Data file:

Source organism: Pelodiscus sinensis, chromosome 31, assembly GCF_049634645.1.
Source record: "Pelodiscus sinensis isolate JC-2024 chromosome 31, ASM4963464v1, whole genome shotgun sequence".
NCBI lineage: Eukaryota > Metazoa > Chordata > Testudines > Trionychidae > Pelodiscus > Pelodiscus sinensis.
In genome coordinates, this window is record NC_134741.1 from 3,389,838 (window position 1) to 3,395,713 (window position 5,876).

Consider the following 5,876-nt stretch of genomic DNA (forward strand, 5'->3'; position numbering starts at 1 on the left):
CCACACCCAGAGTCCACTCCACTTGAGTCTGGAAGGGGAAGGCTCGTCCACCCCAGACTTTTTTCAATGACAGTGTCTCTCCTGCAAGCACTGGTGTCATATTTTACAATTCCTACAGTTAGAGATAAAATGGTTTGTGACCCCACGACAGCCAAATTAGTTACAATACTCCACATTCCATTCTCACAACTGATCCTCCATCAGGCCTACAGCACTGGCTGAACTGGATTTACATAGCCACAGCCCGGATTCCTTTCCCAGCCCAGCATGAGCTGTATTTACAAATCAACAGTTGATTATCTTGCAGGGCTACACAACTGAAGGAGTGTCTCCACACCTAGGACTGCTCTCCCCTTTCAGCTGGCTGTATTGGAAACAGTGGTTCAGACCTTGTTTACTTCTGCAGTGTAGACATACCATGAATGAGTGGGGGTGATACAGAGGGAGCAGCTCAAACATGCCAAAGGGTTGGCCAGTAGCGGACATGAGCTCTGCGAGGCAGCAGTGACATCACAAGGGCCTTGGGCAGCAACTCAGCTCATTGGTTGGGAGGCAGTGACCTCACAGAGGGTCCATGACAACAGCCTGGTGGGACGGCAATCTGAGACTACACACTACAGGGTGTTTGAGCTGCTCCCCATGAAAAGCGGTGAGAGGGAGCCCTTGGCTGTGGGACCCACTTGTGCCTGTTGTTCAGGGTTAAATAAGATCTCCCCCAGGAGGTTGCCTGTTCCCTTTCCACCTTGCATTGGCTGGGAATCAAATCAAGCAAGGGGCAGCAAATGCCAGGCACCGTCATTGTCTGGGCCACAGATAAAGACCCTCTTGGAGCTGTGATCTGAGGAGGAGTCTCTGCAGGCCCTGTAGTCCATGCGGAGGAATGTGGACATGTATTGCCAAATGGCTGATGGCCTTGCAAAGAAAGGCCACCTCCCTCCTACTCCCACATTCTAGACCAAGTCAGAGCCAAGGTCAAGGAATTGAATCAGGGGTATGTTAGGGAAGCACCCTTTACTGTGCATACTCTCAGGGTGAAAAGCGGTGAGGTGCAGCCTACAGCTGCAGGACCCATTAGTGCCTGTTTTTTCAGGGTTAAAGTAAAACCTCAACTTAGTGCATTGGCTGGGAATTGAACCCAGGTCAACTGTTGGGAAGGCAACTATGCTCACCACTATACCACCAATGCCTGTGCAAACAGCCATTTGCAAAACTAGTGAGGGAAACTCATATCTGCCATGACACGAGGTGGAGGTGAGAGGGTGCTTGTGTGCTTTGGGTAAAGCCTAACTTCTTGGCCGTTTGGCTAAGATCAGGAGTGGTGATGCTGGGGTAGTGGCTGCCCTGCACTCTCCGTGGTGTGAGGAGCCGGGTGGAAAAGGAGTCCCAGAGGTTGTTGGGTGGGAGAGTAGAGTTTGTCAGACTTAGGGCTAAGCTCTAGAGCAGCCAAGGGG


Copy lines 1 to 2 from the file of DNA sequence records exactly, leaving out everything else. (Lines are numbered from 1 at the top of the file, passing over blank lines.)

Source organism: Pelodiscus sinensis, chromosome 31, assembly GCF_049634645.1.
Source record: "Pelodiscus sinensis isolate JC-2024 chromosome 31, ASM4963464v1, whole genome shotgun sequence".